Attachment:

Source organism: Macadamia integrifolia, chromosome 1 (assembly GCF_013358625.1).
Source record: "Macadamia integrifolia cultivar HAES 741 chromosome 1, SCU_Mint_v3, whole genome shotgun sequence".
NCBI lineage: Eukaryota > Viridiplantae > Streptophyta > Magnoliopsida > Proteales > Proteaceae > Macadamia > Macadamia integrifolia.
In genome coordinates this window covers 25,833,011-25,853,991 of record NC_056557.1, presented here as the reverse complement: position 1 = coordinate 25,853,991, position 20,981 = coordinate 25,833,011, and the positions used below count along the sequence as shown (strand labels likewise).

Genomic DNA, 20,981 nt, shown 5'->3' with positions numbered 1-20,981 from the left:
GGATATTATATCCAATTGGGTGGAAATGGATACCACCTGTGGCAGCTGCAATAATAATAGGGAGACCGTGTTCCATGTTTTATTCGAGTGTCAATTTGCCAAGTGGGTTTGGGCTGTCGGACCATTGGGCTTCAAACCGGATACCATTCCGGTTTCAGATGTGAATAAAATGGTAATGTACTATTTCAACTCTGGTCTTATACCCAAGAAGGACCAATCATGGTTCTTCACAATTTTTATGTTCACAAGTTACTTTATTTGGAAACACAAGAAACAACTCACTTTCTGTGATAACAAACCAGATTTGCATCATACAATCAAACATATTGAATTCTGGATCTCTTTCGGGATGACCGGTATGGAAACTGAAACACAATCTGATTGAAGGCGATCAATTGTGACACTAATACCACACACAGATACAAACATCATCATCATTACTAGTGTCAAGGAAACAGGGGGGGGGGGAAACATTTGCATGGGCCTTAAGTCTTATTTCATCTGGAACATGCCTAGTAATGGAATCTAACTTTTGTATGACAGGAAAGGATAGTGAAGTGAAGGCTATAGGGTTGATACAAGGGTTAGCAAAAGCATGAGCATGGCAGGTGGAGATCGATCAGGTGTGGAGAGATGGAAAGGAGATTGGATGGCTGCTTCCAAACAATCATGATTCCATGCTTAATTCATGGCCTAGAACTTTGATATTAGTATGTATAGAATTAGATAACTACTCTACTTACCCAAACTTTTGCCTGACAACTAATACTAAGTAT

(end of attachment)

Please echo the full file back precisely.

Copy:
Source organism: Macadamia integrifolia, chromosome 1 (assembly GCF_013358625.1).
Source record: "Macadamia integrifolia cultivar HAES 741 chromosome 1, SCU_Mint_v3, whole genome shotgun sequence".
NCBI lineage: Eukaryota > Viridiplantae > Streptophyta > Magnoliopsida > Proteales > Proteaceae > Macadamia > Macadamia integrifolia.
In genome coordinates this window covers 25,833,011-25,853,991 of record NC_056557.1, presented here as the reverse complement: position 1 = coordinate 25,853,991, position 20,981 = coordinate 25,833,011, and the positions used below count along the sequence as shown (strand labels likewise).

Genomic DNA, 20,981 nt, shown 5'->3' with positions numbered 1-20,981 from the left:
GGATATTATATCCAATTGGGTGGAAATGGATACCACCTGTGGCAGCTGCAATAATAATAGGGAGACCGTGTTCCATGTTTTATTCGAGTGTCAATTTGCCAAGTGGGTTTGGGCTGTCGGACCATTGGGCTTCAAACCGGATACCATTCCGGTTTCAGATGTGAATAAAATGGTAATGTACTATTTCAACTCTGGTCTTATACCCAAGAAGGACCAATCATGGTTCTTCACAATTTTTATGTTCACAAGTTACTTTATTTGGAAACACAAGAAACAACTCACTTTCTGTGATAACAAACCAGATTTGCATCATACAATCAAACATATTGAATTCTGGATCTCTTTCGGGATGACCGGTATGGAAACTGAAACACAATCTGATTGAAGGCGATCAATTGTGACACTAATACCACACACAGATACAAACATCATCATCATTACTAGTGTCAAGGAAACAGGGGGGGGGGGAAACATTTGCATGGGCCTTAAGTCTTATTTCATCTGGAACATGCCTAGTAATGGAATCTAACTTTTGTATGACAGGAAAGGATAGTGAAGTGAAGGCTATAGGGTTGATACAAGGGTTAGCAAAAGCATGAGCATGGCAGGTGGAGATCGATCAGGTGTGGAGAGATGGAAAGGAGATTGGATGGCTGCTTCCAAACAATCATGATTCCATGCTTAATTCATGGCCTAGAACTTTGATATTAGTATGTATAGAATTAGATAACTACTCTACTTACCCAAACTTTTGCCTGACAACTAATACTAAGTAT